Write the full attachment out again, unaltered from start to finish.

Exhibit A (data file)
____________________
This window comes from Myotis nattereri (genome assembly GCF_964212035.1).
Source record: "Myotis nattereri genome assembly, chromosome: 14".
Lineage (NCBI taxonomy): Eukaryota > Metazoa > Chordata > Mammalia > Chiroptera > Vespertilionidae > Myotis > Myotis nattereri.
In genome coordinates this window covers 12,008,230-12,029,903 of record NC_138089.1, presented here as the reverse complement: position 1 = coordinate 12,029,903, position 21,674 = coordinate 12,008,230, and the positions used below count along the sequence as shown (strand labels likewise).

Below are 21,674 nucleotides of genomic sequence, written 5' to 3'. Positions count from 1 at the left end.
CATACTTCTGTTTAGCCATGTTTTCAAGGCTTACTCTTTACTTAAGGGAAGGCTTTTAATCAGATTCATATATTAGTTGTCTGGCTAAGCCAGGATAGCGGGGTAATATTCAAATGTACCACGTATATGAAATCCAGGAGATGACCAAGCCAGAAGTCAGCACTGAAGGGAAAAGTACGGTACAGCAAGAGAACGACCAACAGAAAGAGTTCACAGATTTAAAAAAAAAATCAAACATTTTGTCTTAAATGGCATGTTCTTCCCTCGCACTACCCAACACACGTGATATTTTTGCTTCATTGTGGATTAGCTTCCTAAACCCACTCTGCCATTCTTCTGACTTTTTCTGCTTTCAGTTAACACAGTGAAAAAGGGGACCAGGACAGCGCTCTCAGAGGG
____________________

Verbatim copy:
This window comes from Myotis nattereri (genome assembly GCF_964212035.1).
Source record: "Myotis nattereri genome assembly, chromosome: 14".
Lineage (NCBI taxonomy): Eukaryota > Metazoa > Chordata > Mammalia > Chiroptera > Vespertilionidae > Myotis > Myotis nattereri.
In genome coordinates this window covers 12,008,230-12,029,903 of record NC_138089.1, presented here as the reverse complement: position 1 = coordinate 12,029,903, position 21,674 = coordinate 12,008,230, and the positions used below count along the sequence as shown (strand labels likewise).

Below are 21,674 nucleotides of genomic sequence, written 5' to 3'. Positions count from 1 at the left end.
CATACTTCTGTTTAGCCATGTTTTCAAGGCTTACTCTTTACTTAAGGGAAGGCTTTTAATCAGATTCATATATTAGTTGTCTGGCTAAGCCAGGATAGCGGGGTAATATTCAAATGTACCACGTATATGAAATCCAGGAGATGACCAAGCCAGAAGTCAGCACTGAAGGGAAAAGTACGGTACAGCAAGAGAACGACCAACAGAAAGAGTTCACAGATTTAAAAAAAAAATCAAACATTTTGTCTTAAATGGCATGTTCTTCCCTCGCACTACCCAACACACGTGATATTTTTGCTTCATTGTGGATTAGCTTCCTAAACCCACTCTGCCATTCTTCTGACTTTTTCTGCTTTCAGTTAACACAGTGAAAAAGGGGACCAGGACAGCGCTCTCAGAGGG